- Annual rice export quotas, which arise from a concern for food security, lower the domestic price received by farmers and, hence, transfer income from farmers to urban consumers. Recent studies estimate that the removal of the rice quota would increase national income by US$225 million (1 percent of GDP), and that over 5 million tons of rice could be exported, a significant expansion from the current 3.6 million tons.2 Quota elimination would benefit the majority of the rural population, especially the poor, if other restrictions on competition are eliminated that would reduce the returns to middlemen. Increased income would make food more affordable for the rural poor.
- Sugar policy has been used as a strategy of rural industrialization and development of regions with lower agricultural potential than the two deltas. The pattern of import restrictions is constantly shifting from tariff, to quota, to import ban, resulting, in some years, in over-supply of sugarcane (e.g., in 1997), and in others in undersupply (e.g., in 1998). Currently, the wholesale price of sugar is about 25 percent higher than the import price, and the effective rate of protection is around 90 percent.3 The latest analysis shows that trade liberalization would make sugar available at a 22 percent cheaper price, increase the real income by US$92 million (½percent of GDP), and would maintain domestic production of sugarcane.
- With domestic production providing only 13 percent of total use, fertilizer imports have been critical in meeting the needs of Vietnam’s agriculture. However, because of a quota system, the domestic price of fertilizers is about 70 percent higher than the price of imports from Indonesia (average during 1990–96), and 40 percent higher than the price of imports from Eastern Europe, costing Vietnam about US$38 million per year (0.2 percent of GDP) in direct costs. (Goletti (1998)). A more liberalized import system that allows competition would lower prices to farmers, reduce the rents to privileged importers, and result in more prompt delivery.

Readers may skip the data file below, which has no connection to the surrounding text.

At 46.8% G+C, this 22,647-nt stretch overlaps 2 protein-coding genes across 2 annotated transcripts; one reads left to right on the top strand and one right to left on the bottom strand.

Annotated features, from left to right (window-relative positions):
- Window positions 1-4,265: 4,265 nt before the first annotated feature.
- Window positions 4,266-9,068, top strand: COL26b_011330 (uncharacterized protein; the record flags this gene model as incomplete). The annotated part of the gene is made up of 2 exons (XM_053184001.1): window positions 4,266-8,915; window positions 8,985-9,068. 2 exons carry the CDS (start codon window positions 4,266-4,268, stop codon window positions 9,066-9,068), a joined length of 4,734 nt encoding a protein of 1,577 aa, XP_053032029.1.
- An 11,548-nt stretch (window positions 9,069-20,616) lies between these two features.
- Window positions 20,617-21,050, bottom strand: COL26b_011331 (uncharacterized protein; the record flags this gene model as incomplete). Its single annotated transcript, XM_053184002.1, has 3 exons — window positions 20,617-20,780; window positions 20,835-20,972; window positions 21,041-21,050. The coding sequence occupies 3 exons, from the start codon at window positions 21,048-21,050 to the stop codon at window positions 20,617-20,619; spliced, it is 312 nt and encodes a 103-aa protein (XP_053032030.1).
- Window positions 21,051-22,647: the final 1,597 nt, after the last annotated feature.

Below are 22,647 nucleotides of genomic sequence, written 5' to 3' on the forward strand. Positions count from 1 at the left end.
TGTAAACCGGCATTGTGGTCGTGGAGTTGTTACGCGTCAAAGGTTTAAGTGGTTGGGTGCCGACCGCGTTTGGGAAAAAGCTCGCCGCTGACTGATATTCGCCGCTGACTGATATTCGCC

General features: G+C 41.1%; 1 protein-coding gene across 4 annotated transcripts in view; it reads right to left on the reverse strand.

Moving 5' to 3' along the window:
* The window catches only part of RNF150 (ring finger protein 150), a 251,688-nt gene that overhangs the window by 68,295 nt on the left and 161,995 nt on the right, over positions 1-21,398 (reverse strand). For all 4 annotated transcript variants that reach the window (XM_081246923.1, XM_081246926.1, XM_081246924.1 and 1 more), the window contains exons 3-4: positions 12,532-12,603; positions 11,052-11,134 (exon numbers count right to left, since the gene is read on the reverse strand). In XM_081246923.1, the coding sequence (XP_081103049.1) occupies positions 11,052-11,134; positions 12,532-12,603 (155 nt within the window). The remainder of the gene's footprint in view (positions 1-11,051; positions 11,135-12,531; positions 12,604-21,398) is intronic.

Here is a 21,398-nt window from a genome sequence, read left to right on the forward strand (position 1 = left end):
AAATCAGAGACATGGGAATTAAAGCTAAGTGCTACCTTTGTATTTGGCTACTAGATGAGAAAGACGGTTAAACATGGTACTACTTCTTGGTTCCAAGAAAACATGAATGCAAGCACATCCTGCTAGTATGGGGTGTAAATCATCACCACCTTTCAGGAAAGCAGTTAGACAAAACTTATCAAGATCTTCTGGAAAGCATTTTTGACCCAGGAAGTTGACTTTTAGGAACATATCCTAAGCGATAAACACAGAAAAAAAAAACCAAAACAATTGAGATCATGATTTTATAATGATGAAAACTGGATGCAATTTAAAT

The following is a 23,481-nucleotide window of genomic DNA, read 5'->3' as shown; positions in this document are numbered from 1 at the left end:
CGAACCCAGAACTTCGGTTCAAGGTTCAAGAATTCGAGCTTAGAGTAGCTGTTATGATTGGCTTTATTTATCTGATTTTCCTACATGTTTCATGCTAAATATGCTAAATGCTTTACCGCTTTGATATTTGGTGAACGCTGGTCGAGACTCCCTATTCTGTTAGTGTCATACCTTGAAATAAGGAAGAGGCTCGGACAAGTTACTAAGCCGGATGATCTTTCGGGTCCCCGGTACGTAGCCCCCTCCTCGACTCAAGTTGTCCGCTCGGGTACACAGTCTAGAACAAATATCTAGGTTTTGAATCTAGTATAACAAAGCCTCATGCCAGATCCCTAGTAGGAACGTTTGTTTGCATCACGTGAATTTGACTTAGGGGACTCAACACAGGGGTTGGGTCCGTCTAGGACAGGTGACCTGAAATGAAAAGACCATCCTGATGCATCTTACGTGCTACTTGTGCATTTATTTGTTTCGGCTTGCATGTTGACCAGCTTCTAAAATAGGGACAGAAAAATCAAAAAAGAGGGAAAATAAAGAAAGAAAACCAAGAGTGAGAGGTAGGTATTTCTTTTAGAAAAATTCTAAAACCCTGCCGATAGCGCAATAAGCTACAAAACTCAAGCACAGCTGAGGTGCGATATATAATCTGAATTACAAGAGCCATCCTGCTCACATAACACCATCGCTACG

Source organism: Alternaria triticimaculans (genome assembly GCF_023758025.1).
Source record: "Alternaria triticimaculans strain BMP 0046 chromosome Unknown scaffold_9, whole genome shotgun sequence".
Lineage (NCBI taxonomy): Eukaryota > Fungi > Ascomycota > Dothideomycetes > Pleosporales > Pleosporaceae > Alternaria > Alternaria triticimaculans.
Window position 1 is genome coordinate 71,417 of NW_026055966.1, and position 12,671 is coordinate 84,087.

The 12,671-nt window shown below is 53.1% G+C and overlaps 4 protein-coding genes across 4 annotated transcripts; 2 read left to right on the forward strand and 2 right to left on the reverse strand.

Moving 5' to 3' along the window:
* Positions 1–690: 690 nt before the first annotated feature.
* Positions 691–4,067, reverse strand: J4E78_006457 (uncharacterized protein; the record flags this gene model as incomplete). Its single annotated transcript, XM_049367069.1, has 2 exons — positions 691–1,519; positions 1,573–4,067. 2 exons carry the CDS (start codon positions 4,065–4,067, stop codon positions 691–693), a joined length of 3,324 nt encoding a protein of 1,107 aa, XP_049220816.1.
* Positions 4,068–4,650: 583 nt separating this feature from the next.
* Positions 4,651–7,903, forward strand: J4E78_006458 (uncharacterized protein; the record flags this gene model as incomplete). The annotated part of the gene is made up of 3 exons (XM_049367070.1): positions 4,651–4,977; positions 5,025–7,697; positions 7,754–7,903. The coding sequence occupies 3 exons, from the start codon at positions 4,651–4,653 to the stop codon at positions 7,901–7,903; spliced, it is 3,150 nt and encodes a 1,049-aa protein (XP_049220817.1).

Indirect costs on the service sector
23. Protection also creates a large bias against the service sector, which has the greatest potential for supporting employment growth and expansion in other sectors. There are almost 2½ times the number of employees in the service and construction sectors than in manufacturing. The relative contribution of manufacturing can be seen even more starkly in construction where 30,000 workers and 10,000 workers are engaged in cement and steel production, respectively, but 900,000 workers are employed in the formal construction sector. Liberalizing imports of cement, steel, and other building products would reduce the input costs of construction and increase the demand for workers in this sector. Similarly, lowering the cost of transport equipment and construction can help promote tourism by making the provision of international quality facilities and services more competitive. Liberalizing the imports of small buses would also improve the private provision of public transport, especially in the older cities with many small streets. Effectively liberalizing the import of consumer goods would promote the distribution sector.
D. Key Issues for Trade Liberalization
24. Although the Vietnamese government has stated that for an efficient industrial sector to develop, protection must be selective, conditional, and temporary,7 Vietnam’s trade system, as noted above, remains one of the most highly restrictive and interventionist, with considerable costs to the economy. Many countries, including other ASEAN countries have been progressively liberalizing their trade systems (Figure V.2) and Vietnam cannot afford to be left behind.8 International experience suggests that adjustment costs are minimized by undertaking reforms in a comprehensive and phased framework. Thus trade reform should be: